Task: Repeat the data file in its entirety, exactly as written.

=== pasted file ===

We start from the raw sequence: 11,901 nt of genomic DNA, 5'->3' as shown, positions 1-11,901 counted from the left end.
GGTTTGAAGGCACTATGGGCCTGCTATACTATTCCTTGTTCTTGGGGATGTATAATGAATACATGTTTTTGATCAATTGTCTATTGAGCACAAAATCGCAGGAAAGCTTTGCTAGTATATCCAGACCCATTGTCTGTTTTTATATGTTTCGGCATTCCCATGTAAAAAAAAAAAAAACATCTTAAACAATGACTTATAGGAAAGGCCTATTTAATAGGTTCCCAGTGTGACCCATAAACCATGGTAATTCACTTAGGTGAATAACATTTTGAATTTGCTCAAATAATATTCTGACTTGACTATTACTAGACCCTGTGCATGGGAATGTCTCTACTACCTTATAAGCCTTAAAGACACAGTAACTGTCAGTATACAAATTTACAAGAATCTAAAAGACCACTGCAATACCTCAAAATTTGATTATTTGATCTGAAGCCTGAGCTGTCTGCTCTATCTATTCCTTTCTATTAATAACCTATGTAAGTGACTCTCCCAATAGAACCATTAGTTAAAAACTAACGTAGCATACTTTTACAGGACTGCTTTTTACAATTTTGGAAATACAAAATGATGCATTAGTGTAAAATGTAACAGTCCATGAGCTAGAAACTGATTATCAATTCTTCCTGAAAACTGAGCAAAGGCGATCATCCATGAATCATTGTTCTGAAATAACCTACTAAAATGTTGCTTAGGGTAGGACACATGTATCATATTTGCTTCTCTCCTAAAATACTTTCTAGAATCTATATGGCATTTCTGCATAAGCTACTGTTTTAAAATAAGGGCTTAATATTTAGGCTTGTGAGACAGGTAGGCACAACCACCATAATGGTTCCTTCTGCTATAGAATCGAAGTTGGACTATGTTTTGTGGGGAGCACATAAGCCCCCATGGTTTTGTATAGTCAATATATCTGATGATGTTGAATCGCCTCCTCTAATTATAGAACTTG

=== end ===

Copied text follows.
We start from the raw sequence: 11,901 nt of genomic DNA, 5'->3' as shown, positions 1-11,901 counted from the left end.
GGTTTGAAGGCACTATGGGCCTGCTATACTATTCCTTGTTCTTGGGGATGTATAATGAATACATGTTTTTGATCAATTGTCTATTGAGCACAAAATCGCAGGAAAGCTTTGCTAGTATATCCAGACCCATTGTCTGTTTTTATATGTTTCGGCATTCCCATGTAAAAAAAAAAAAAACATCTTAAACAATGACTTATAGGAAAGGCCTATTTAATAGGTTCCCAGTGTGACCCATAAACCATGGTAATTCACTTAGGTGAATAACATTTTGAATTTGCTCAAATAATATTCTGACTTGACTATTACTAGACCCTGTGCATGGGAATGTCTCTACTACCTTATAAGCCTTAAAGACACAGTAACTGTCAGTATACAAATTTACAAGAATCTAAAAGACCACTGCAATACCTCAAAATTTGATTATTTGATCTGAAGCCTGAGCTGTCTGCTCTATCTATTCCTTTCTATTAATAACCTATGTAAGTGACTCTCCCAATAGAACCATTAGTTAAAAACTAACGTAGCATACTTTTACAGGACTGCTTTTTACAATTTTGGAAATACAAAATGATGCATTAGTGTAAAATGTAACAGTCCATGAGCTAGAAACTGATTATCAATTCTTCCTGAAAACTGAGCAAAGGCGATCATCCATGAATCATTGTTCTGAAATAACCTACTAAAATGTTGCTTAGGGTAGGACACATGTATCATATTTGCTTCTCTCCTAAAATACTTTCTAGAATCTATATGGCATTTCTGCATAAGCTACTGTTTTAAAATAAGGGCTTAATATTTAGGCTTGTGAGACAGGTAGGCACAACCACCATAATGGTTCCTTCTGCTATAGAATCGAAGTTGGACTATGTTTTGTGGGGAGCACATAAGCCCCCATGGTTTTGTATAGTCAATATATCTGATGATGTTGAATCGCCTCCTCTAATTATAGAACTTG